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Case Summaries

Osterhout Berger Disability Law > Case Summaries (Page 11)

Michigan District Court Reverses ALJ

In this case, referred by another attorney, the magistrate judge had recommended a ruling against us, but we were able to convince the District Court not to adopt the recommendation. This rarely happens, but it happened again to me for the fourth time this year. Essentially, the bottom line issue in this case was that the evidence supported mental limitations which the ALJ did not adopt, or adequately explain their rejection. The problem in this case was that, for whatever reason, the claimant was not in mental health treatment, but her very long time PCP had been prescribing medications and made observations at least sufficient enough to establish step 2 severity and, therefore, mental limitations. The District Court overruled the magistrate judge on the basis that the MJ had conflated the step 2 analysis with the step 4 analysis, and remanded for reconsideration of the claimant’s mental impairments.

Iowa District Court Reverses ALJ

In this case referred by another attorney, the claimant absolutely had a serious DAA problem with numerous relapses, some elements of noncompliance. But, the Brueggeman Eighth Circuit decision is really the only circuit decision that explicitly requires ALJs to follow the old emergency memo and now SSR 13-2p, and so even though this claimant plainly had a serious DAA problem the ALJ erred when he failed to consider the numerous periods of time when the claimant was sober, and how the evidence in terms of mental functioning really didn’t change much during those periods. Also, the ALJ did not really use the 13-2p analysis but rather just used DAA to attack credibility. Case remanded for reconsideration under the appropriate standards.

Western District of Arkansas

In this case, on referral by another attorney, the government moved for remand without filing a brief, after reading ours, and the Western District of Arkansas agreed. Although we do not normally get a very clear or specific indication of the errors that the government feels require a voluntary remand I believe one in particular, that the SSA examining psychologist had recommended neuropsychological evaluation to evaluate the claimant’s cognitive limitations, an examination of the claimant could not afford, and which had been explicitly declined for coverage by his insurance company, was SSA’s main issue with defending the case. However, the ALJ’s so-called mental RFC for “unskilled work” was inconsistent with SSA’s examining psychologist’s assessment, and the SSA consultant psychologist had described the claimant as limited to only 1 or 2 step tasks, and a review of the step 5 jobs provided by the VE indicated clearly that all of the named jobs required more than 1 or 2 steps, so it may have just been death by a thousand cuts.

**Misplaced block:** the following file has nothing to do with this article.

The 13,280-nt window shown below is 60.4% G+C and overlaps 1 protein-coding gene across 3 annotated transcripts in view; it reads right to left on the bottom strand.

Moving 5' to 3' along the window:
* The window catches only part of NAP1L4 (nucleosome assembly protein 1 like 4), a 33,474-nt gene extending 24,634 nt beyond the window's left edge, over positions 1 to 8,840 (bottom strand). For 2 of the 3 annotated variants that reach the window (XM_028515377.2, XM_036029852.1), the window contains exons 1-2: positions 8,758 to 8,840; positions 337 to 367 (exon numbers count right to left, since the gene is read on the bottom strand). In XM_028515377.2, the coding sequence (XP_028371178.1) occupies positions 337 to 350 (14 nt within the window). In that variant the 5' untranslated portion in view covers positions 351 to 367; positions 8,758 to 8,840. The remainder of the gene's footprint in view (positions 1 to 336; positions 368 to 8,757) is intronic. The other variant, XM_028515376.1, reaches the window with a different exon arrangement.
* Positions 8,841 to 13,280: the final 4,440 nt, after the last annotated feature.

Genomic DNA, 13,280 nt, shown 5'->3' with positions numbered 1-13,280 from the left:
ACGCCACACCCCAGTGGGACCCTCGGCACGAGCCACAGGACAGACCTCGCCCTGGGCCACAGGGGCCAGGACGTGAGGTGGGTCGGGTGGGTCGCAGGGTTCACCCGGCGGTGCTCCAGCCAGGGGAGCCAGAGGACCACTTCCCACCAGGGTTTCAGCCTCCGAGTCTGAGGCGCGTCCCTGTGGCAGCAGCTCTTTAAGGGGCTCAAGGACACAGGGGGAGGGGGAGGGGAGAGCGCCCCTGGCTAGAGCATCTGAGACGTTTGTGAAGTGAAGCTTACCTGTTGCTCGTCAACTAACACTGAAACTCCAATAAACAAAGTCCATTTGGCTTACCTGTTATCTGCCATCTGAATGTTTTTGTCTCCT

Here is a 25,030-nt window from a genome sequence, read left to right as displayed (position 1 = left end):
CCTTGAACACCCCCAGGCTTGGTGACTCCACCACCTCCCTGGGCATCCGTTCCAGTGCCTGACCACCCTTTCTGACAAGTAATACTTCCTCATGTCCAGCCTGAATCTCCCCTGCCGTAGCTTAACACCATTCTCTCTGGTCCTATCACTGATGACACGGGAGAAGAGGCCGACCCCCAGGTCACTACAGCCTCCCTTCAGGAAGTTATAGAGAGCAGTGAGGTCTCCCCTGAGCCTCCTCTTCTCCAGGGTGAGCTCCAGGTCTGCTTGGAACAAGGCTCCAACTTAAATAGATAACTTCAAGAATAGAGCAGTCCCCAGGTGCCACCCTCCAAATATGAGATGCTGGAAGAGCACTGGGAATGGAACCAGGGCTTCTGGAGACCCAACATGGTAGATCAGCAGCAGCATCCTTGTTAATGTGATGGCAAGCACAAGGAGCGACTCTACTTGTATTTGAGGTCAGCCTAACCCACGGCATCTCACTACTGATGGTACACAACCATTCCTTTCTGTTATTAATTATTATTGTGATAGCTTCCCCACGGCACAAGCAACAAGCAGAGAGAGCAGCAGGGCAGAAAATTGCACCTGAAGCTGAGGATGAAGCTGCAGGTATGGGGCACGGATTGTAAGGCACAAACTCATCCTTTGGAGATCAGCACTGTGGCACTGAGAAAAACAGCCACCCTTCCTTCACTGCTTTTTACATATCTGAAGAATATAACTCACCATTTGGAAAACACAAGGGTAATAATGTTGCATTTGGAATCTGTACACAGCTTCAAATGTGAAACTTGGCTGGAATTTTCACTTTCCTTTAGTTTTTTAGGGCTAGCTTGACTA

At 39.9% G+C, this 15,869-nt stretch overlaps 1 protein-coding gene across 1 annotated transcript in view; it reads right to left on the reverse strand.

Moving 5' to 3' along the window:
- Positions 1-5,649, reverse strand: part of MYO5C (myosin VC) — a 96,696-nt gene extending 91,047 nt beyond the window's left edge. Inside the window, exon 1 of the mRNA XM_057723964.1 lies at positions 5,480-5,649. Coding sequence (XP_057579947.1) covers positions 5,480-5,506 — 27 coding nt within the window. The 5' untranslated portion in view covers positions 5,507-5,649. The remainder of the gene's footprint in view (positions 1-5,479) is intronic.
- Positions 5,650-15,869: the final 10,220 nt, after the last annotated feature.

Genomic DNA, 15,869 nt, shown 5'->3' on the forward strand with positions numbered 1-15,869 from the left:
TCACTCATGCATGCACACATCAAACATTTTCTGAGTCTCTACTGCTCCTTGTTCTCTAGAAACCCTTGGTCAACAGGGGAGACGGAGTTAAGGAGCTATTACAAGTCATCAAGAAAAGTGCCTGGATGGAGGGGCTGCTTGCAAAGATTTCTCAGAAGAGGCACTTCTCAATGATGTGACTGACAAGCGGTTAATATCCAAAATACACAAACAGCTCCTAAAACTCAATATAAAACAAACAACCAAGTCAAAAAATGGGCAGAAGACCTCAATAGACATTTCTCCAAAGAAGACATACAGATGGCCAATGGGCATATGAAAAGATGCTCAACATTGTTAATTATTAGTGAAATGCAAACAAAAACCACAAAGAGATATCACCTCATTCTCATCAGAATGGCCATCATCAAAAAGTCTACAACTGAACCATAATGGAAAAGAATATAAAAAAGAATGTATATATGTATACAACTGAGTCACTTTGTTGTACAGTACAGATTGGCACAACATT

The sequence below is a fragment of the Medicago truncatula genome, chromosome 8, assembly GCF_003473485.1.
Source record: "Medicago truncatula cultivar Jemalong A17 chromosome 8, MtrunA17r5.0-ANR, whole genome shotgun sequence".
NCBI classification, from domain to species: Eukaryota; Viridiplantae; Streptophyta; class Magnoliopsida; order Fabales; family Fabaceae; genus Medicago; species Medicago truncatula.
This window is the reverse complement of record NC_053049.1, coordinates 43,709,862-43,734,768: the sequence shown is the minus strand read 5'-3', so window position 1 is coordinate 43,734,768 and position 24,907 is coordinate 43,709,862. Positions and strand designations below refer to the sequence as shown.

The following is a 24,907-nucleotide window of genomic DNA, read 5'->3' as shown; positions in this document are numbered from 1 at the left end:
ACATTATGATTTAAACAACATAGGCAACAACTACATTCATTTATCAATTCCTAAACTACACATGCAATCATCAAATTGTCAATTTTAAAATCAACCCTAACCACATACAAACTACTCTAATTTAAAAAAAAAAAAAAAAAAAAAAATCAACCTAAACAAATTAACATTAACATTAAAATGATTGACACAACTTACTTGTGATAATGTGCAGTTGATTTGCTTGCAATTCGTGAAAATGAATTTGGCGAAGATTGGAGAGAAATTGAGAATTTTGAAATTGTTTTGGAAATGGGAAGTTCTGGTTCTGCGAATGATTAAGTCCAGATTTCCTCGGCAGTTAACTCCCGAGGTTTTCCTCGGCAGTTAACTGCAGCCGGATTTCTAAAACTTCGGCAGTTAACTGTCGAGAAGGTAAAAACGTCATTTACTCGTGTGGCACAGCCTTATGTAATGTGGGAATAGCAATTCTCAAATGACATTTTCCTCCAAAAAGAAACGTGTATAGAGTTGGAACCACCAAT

Northern District of Ohio

In this case, on referral from another office, the Northern District of Ohio remanded on November 25. Although the court disagreed with our argument that the claimant met the requirements of Listing 12.05 (which I continue to adamantly disagree with), it agreed that the ALJ otherwise failed to give appropriate consideration to the claimant’s mental impairments when forming the RFC. In particular, in the Sixth Circuit, per Ealy, an ALJ should, in most situations, incorporate mental limitations from the PRT analysis particularly where, as here, the ALJ’s mental RFC was extremely nonspecific.

Eastern District of Wisconsin

This case, on referral from another attorney, was remanded by the District Court in the Eastern District of Wisconsin because the ALJ had failed to give appropriate consideration to the psychological consultative examiner, and to the state agency consultant psychologist, whose assessments established far greater limitations than was set forth in the ALJ’s mental RFC for “simple routine jobs”. With respect to both opinions, the ALJ claimed to give these opinions “great weight” but failed to incorporate the limitations fairly set forth in those decisions.